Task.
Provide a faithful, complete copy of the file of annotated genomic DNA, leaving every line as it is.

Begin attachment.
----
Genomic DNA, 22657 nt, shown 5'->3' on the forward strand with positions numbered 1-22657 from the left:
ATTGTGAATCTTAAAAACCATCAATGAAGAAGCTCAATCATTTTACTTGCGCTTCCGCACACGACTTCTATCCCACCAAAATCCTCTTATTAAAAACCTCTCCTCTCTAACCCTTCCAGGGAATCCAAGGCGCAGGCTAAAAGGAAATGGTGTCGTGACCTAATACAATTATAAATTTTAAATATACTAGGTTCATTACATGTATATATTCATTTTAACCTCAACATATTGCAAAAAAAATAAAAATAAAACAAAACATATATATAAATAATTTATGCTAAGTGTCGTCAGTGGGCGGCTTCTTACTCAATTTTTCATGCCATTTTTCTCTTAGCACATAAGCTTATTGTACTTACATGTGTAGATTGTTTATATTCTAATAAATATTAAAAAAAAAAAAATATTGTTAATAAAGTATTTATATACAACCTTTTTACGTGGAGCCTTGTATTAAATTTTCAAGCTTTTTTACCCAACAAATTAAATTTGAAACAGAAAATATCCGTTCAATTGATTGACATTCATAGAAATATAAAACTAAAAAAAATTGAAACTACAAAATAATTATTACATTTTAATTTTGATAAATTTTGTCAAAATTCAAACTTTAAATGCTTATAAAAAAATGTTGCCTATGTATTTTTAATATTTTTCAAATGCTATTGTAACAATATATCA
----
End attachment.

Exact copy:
Genomic DNA, 22657 nt, shown 5'->3' on the forward strand with positions numbered 1-22657 from the left:
ATTGTGAATCTTAAAAACCATCAATGAAGAAGCTCAATCATTTTACTTGCGCTTCCGCACACGACTTCTATCCCACCAAAATCCTCTTATTAAAAACCTCTCCTCTCTAACCCTTCCAGGGAATCCAAGGCGCAGGCTAAAAGGAAATGGTGTCGTGACCTAATACAATTATAAATTTTAAATATACTAGGTTCATTACATGTATATATTCATTTTAACCTCAACATATTGCAAAAAAAATAAAAATAAAACAAAACATATATATAAATAATTTATGCTAAGTGTCGTCAGTGGGCGGCTTCTTACTCAATTTTTCATGCCATTTTTCTCTTAGCACATAAGCTTATTGTACTTACATGTGTAGATTGTTTATATTCTAATAAATATTAAAAAAAAAAAAATATTGTTAATAAAGTATTTATATACAACCTTTTTACGTGGAGCCTTGTATTAAATTTTCAAGCTTTTTTACCCAACAAATTAAATTTGAAACAGAAAATATCCGTTCAATTGATTGACATTCATAGAAATATAAAACTAAAAAAAATTGAAACTACAAAATAATTATTACATTTTAATTTTGATAAATTTTGTCAAAATTCAAACTTTAAATGCTTATAAAAAAATGTTGCCTATGTATTTTTAATATTTTTCAAATGCTATTGTAACAATATATCA